A commercial art gallery will take 50% of the sale in commissions. But they promote their artists. And most of us who have exhibited in galleries for years sell at prices much higher than we could have gotten if we didn’t have a gallery. And with a good gallery your reputation is going to grow while you stay in your studio painting.

    The best galleries are very hard to get into. They tend to say they aren’t looking for artists, and they get hundreds asking every year. Competition is tough. But perseverance is good. Paint for yourself. Become the best painter you can be. Get to know the gallery scene where you live and through magazines and internet also those in the more important cities.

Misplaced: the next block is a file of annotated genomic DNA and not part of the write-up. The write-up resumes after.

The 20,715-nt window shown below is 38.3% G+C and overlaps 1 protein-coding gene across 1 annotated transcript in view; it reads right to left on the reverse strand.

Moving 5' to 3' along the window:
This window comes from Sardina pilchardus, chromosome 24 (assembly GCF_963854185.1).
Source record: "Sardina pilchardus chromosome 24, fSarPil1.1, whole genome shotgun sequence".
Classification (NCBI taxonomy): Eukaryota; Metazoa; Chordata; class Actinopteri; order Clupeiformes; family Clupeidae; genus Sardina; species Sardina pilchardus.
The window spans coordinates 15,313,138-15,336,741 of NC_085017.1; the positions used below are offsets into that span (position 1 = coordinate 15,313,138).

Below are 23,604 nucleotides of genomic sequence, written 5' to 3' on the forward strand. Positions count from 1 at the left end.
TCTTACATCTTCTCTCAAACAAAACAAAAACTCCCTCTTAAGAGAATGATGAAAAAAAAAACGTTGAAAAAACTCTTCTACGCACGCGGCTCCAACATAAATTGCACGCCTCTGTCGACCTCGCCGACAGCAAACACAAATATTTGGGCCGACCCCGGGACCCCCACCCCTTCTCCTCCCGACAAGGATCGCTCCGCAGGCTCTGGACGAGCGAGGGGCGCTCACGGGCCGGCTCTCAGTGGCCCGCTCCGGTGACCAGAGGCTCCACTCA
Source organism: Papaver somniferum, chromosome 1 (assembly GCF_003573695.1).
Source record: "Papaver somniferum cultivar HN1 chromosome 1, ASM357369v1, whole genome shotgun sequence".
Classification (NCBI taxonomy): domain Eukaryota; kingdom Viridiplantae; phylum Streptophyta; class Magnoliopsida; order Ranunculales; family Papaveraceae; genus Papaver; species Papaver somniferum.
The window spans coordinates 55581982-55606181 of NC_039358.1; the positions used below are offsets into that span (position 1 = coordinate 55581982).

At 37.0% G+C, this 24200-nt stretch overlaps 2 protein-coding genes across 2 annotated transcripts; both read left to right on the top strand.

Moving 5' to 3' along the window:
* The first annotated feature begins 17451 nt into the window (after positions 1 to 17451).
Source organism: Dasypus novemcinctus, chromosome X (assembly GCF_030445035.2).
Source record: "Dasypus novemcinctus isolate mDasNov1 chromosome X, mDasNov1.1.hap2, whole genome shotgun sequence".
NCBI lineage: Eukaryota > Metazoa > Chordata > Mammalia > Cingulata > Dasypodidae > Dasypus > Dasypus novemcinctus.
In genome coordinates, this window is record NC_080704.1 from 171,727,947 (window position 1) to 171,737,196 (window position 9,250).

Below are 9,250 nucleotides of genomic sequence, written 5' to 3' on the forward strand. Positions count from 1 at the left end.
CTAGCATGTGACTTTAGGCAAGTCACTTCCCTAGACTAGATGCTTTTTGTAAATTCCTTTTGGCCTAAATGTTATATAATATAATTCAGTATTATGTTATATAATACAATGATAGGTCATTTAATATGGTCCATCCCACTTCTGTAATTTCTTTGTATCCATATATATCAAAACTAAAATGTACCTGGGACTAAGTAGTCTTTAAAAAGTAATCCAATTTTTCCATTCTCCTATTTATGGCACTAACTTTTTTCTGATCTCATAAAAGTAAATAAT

It is very common for an artist to have to work at something that pays in order to survive. We have been waiters or kitchen crew workers, carpenters, grounds keepers, teachers, taxi drivers,…. all kinds of things. So we do what we can. Paint, learn, show where you can. Eventually it gets a little easier.Without art school or university degrees teaching jobs aren’t possible, but teaching is about the bet salaried work an artist can get because it’s in the area the artist knows something about and it has the fewest hours, etc.